An unusual pot…and a shameless request for some translating help!

Tofukuji pots enjoy a top-shelf spot in any collector’s display. He was a master of glazes, shape and form. All without a kiln of his own, and never to be recognized for his work in his lifetime. A few years ago one of his pots appeared online showing a number of his chops stamped into the inside of a pot.

I thought it was pretty cool from a collector’s perspective to see many of his chops immortalized in their own media. Matt Ouwinga owns this one. Recently he offered another chop-adorned pot for sale, and I was able to add it to my collection.

This pot has over 2 dozen chop marks, representing most (not all) of Tofukuji’s chops. It’s the pottery equivalent to an autograph book, on one of his recognizable primitive shapes.

He’s the only Japanese Bonsai pot maker with a book dedicated to his works. In that book, a couple pages show his chop marks. I’ve been trying to translate the captions under each chop, to limited success. Any corrections or additions would be welcomed. Google Translator is rough when it comes to this type of writing.

Top row, left to right:



3, the very recognizable maple leaf

Second row, left to right:

4. His signature

5. I think reserved for his larger and best works

6. Also reserved for his larger and better works

Third row, left to right:

7. Seen commonly on his shohin-sized ovals and rectangles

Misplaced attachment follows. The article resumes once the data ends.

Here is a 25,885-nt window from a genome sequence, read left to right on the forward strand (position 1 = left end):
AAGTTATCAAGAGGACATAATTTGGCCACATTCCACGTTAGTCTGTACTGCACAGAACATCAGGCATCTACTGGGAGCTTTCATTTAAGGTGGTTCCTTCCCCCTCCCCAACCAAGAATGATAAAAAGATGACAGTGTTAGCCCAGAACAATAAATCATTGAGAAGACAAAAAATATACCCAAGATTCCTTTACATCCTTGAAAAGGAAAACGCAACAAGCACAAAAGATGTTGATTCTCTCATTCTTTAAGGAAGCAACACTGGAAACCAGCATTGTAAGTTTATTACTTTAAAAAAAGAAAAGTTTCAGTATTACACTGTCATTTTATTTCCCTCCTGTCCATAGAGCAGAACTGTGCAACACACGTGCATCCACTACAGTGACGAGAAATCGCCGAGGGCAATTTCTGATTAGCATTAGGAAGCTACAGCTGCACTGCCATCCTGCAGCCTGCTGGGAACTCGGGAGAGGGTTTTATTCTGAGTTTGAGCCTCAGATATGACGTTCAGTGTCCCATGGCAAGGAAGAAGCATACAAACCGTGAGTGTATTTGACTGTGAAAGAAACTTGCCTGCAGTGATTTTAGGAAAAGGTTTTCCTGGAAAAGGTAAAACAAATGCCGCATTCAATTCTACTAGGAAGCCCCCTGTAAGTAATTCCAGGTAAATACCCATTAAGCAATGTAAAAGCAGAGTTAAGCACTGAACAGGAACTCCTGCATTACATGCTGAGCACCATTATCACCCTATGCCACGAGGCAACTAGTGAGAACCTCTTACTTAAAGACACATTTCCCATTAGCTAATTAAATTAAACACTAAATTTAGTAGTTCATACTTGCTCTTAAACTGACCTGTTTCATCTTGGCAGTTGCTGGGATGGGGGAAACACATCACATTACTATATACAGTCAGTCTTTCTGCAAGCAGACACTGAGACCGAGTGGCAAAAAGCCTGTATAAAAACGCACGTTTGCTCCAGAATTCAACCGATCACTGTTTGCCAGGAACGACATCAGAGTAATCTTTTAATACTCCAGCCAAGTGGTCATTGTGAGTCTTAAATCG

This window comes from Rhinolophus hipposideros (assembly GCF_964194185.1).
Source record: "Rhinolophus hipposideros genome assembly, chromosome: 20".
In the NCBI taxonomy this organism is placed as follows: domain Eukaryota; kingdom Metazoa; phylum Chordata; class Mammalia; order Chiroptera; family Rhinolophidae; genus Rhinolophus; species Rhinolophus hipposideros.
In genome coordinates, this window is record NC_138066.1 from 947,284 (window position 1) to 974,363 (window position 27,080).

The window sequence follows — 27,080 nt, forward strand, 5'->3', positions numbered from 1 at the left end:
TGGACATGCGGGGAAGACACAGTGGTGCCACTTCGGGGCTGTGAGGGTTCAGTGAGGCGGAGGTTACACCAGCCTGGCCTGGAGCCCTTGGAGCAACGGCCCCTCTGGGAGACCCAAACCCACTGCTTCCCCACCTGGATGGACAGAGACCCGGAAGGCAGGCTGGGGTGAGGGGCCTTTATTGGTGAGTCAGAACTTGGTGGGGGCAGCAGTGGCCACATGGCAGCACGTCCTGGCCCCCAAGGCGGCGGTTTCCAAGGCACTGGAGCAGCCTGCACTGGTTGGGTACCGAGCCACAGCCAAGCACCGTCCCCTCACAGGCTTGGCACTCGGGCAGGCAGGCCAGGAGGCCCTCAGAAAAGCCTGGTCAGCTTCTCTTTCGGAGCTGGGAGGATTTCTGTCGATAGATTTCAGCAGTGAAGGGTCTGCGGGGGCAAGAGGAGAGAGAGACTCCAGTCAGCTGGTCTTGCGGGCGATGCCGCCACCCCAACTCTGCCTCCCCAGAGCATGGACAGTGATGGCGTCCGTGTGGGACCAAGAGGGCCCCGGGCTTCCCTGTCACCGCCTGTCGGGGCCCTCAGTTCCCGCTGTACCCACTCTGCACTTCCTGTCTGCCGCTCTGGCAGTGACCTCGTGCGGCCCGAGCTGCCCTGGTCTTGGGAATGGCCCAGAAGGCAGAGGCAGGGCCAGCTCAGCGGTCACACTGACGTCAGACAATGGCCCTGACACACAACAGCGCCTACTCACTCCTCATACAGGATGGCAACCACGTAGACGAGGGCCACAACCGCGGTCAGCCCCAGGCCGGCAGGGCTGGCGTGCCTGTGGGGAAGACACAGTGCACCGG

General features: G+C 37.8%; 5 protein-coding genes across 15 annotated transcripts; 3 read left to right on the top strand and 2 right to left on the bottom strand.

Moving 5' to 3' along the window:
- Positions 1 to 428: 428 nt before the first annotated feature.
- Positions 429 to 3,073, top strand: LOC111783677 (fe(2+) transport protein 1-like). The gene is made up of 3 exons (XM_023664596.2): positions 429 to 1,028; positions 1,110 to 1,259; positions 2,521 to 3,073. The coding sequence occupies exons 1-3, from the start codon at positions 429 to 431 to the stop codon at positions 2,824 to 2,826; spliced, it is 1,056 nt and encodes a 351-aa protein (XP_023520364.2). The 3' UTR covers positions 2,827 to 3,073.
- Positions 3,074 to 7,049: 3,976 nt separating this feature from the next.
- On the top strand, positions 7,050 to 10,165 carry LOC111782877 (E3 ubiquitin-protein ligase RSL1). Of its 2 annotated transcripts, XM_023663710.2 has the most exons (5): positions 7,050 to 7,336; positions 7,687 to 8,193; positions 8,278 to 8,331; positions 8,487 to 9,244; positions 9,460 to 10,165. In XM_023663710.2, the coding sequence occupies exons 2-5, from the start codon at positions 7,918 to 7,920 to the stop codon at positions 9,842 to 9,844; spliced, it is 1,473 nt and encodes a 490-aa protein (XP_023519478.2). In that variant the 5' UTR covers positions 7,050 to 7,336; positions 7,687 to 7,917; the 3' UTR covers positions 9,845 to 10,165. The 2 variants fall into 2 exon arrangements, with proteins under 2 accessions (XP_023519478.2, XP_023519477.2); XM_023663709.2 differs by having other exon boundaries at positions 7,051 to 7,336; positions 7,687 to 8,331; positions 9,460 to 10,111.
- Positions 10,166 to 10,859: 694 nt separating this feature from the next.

10. One of 4 signature chops, often on his organic, hand-formed round pots

Fourth row, left to right:



13. (My New pot has several of this chop)

14. From the translator below, a very rarely-used chop

Fifth row, left to right:



17. Hand-painted signature


And a few other examples of his work from the book where he stamped the pots:


Shohin crabapple

This is a sargentii from Evergreen Gardenworks. It’s an older tree, by Brent’s description, but new to me in late 2016. It came in a 1-gallon can:

It took significant root reduction to get the tree into a Bonsai pot; this one a gift from Roy Minarai:

Unfortunately, I let it go a few hours too long between watering and it dried out in June 2017:

It was pruned back in the early spring 2018, before and after:

Repotted again in March 2018:

It bloomed for the first time in my care in April 2018:

And it grew fairly erratically, but very strongly, and even bloomed again in June 2018. I decided it was strong enough to prune some of the coarse branches back which should help define the nice taper and movement of the trunk.

Brace yourself…

As the new shoots extended, the best-located ones were coaxed into position and given some movement with a little wire.

And a month later, it’s starting to take shape…

Zelkova Air-Layer continues

In early July, this tree’s primary branches were wired. Interestingly, since they were wired up and out, so each had a place in the sunshine, the tree responded with rapid growth. In about 3 weeks, it became necessary to remove the wires.

Branch selection:

Wired on 7/14:

3 weeks later:

Wires removed, and the primary branches were shortened…significantly:

We should have enough growing season remaining to make 2 more rounds of growing and clipping…